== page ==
New regulations for overnight visitors to Aspen area wilderness
The White River National Forest is reminding overnight visitors in the Maroon Bells-Snowmass Wilderness that new regulations are in place that will affect their stay.
Overnight visitors are required to store all food, garbage and other attractants in certified bear resistant containers, according to the Forest Service. Overnight visitors must possess and appropriately use containers that are approved by the Interagency Grizzly Bear Committee (www.igbconline.org/images/pdf/150911_Certified_Products_List.pdf.)
All bear attractants should be securely stored in a certified container, placed on the ground greater than 100 feet from all trails and camps when not actively being transported, prepared or consumed.
The purpose of this order addition is to provide wild refuge for bears, protect human safety and property while minimizing the need for emergency management intervention. Frequent bear-human incidents in recent years have resulted in a human habituated black bear population that is adept at retrieving food stored in the traditional hanging method.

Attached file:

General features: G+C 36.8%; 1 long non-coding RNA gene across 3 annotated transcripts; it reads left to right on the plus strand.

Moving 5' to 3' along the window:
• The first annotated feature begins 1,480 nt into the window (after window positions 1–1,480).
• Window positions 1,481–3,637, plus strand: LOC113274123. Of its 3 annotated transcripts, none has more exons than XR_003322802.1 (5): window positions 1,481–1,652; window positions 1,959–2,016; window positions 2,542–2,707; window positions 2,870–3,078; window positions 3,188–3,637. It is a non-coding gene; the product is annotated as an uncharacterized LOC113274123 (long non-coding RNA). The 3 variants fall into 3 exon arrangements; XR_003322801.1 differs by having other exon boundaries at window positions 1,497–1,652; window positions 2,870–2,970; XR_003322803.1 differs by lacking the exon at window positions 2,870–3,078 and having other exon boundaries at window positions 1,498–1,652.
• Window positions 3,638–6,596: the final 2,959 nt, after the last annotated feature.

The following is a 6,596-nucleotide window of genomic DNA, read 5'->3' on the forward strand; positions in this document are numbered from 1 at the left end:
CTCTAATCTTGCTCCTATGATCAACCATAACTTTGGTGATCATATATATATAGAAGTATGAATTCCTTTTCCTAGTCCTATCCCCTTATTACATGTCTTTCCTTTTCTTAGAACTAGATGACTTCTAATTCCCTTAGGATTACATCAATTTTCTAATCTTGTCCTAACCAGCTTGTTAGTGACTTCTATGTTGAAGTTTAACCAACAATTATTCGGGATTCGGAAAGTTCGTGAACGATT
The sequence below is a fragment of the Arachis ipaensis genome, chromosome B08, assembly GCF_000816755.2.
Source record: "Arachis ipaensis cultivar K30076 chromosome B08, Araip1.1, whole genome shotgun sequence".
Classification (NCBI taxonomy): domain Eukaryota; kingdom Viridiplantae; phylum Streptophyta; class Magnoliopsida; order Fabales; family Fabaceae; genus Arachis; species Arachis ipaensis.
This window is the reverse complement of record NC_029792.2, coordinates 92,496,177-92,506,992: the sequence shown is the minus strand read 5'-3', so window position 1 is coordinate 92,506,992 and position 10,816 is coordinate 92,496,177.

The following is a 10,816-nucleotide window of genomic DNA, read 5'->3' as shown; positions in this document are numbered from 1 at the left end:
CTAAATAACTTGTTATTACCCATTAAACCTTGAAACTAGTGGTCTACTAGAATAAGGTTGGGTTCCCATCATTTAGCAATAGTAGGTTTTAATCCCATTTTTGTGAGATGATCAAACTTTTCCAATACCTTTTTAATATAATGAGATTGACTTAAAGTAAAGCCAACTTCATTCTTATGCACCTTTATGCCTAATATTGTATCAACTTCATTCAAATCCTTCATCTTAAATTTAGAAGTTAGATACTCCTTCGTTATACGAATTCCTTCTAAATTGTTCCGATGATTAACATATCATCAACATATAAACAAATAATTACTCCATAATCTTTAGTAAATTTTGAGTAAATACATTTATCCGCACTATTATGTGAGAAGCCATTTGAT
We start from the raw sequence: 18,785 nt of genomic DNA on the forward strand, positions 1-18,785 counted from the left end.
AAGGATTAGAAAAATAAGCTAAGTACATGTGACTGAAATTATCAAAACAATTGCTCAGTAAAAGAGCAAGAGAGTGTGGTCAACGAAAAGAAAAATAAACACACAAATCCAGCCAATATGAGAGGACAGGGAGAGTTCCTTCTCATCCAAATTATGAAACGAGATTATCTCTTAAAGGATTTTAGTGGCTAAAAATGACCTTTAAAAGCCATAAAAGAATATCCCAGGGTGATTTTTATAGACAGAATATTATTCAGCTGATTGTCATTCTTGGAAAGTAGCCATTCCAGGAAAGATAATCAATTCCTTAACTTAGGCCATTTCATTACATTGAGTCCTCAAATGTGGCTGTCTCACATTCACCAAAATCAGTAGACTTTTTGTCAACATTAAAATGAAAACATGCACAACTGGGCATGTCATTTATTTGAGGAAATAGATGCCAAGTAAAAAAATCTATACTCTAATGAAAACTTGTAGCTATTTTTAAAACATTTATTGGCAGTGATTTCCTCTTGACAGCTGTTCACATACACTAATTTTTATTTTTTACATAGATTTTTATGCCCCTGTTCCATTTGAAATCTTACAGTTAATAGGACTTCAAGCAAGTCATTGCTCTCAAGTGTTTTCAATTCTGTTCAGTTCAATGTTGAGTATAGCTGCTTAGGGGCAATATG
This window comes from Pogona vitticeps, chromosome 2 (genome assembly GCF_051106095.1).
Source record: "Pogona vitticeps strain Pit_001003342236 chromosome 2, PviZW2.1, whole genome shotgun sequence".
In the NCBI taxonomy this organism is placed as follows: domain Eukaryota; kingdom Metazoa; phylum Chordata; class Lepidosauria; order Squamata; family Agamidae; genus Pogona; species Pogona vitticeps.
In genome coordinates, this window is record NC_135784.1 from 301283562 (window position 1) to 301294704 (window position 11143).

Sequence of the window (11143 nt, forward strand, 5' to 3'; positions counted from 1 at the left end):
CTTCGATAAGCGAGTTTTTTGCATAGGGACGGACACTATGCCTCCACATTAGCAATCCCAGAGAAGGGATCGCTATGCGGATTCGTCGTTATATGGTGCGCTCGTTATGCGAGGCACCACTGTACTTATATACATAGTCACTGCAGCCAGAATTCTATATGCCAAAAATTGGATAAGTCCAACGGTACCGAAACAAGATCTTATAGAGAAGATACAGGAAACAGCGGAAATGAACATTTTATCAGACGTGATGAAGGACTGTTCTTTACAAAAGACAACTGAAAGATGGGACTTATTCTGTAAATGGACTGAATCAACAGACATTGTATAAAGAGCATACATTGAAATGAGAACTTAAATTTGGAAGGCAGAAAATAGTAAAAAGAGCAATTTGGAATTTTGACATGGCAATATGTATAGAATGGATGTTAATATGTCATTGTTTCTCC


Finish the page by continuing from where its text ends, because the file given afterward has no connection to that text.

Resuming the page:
“The new requirements help ensure the continued protection of the Wilderness area and the protection of forest visitors,” said Aspen-Sopris District Ranger Karen Schroyer. “Public Safety is a priority, and the requirement for certified bear containers mitigates undesirable bear-human contacts.”
Campfires are now prohibited above 10,800 feet in elevation and within a quarter-mile of Crater Lake. The purpose of this order is to address impacts related to firewood collection in sensitive tree-line forest stands.
For more information on Maroon Bells–Snowmass Wilderness Regulations see “Special Areas” at http://www.fs.usda.gov/recarea/whiteriver/recarea/?recid=81118 or contact Martha Moran or Andrew Larson at 970-404-3149 or email@example.com.
Broadcaster Jim Williams of KSPN and KNFO is leaving the valley after eight years of serving as the voice of Aspen, Basalt and Roaring Fork high school’s sports.